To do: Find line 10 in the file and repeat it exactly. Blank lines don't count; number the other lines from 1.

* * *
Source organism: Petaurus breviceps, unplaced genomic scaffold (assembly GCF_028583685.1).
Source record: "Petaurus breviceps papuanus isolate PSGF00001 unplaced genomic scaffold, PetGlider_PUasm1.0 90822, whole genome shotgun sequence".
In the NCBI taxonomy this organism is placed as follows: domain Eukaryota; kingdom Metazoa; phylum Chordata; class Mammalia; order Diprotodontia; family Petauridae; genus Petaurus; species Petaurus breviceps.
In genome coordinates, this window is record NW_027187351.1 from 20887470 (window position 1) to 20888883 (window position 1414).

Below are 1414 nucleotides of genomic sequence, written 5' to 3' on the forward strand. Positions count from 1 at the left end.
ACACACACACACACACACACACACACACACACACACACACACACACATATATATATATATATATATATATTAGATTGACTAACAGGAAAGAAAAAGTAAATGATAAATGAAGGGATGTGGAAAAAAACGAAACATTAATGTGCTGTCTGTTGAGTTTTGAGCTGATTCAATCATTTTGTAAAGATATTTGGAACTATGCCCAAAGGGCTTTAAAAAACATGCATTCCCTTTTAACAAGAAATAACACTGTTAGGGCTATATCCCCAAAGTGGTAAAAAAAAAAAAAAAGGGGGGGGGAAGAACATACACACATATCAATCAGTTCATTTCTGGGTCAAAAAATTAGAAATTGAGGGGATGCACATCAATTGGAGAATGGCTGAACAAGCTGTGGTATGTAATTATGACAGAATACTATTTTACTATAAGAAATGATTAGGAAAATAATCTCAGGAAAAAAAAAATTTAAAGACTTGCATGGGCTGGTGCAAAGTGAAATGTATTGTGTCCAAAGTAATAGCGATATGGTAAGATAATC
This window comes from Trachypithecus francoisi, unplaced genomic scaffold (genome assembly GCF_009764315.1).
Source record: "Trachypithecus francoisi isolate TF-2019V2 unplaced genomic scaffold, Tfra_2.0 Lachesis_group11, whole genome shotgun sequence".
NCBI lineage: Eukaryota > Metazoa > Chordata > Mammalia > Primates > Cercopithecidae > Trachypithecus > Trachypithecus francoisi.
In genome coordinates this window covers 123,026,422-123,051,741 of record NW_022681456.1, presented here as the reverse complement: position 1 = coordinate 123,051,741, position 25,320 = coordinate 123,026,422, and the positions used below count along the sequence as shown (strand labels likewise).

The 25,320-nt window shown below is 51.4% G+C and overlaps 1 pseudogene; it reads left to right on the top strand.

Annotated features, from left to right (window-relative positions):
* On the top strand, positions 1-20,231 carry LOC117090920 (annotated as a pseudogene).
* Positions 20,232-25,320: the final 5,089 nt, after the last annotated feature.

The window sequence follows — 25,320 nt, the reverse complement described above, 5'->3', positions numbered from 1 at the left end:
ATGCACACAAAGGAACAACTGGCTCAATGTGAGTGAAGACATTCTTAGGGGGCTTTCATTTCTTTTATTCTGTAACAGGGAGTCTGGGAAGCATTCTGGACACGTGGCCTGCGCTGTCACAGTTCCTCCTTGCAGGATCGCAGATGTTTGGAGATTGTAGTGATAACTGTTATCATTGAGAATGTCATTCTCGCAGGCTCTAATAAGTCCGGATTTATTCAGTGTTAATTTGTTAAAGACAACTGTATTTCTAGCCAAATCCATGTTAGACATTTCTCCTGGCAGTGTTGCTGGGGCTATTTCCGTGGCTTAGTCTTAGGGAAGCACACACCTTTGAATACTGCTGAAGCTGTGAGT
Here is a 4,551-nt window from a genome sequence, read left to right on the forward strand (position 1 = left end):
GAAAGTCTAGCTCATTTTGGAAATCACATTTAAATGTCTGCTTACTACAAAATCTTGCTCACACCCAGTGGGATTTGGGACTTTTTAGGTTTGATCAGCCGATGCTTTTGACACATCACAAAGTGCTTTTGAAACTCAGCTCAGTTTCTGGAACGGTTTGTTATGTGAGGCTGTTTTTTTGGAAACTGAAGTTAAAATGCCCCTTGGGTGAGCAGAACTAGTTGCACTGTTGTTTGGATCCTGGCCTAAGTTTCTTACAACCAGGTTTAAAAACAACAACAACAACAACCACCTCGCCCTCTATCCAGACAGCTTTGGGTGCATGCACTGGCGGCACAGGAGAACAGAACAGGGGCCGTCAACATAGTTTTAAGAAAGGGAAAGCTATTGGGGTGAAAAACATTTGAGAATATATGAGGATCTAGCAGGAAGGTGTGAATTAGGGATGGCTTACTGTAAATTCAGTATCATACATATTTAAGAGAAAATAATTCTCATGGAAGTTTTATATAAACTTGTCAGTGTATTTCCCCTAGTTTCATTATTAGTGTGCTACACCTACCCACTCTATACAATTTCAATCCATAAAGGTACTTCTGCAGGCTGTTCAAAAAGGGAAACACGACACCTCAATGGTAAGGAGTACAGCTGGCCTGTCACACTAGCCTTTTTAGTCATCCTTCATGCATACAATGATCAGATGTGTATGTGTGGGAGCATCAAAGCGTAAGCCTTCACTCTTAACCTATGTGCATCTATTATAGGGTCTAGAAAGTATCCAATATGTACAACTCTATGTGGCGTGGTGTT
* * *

In genome coordinates this window covers 123,026,422-123,051,741 of record NW_022681456.1, presented here as the reverse complement: position 1 = coordinate 123,051,741, position 25,320 = coordinate 123,026,422, and the positions used below count along the sequence as shown (strand labels likewise).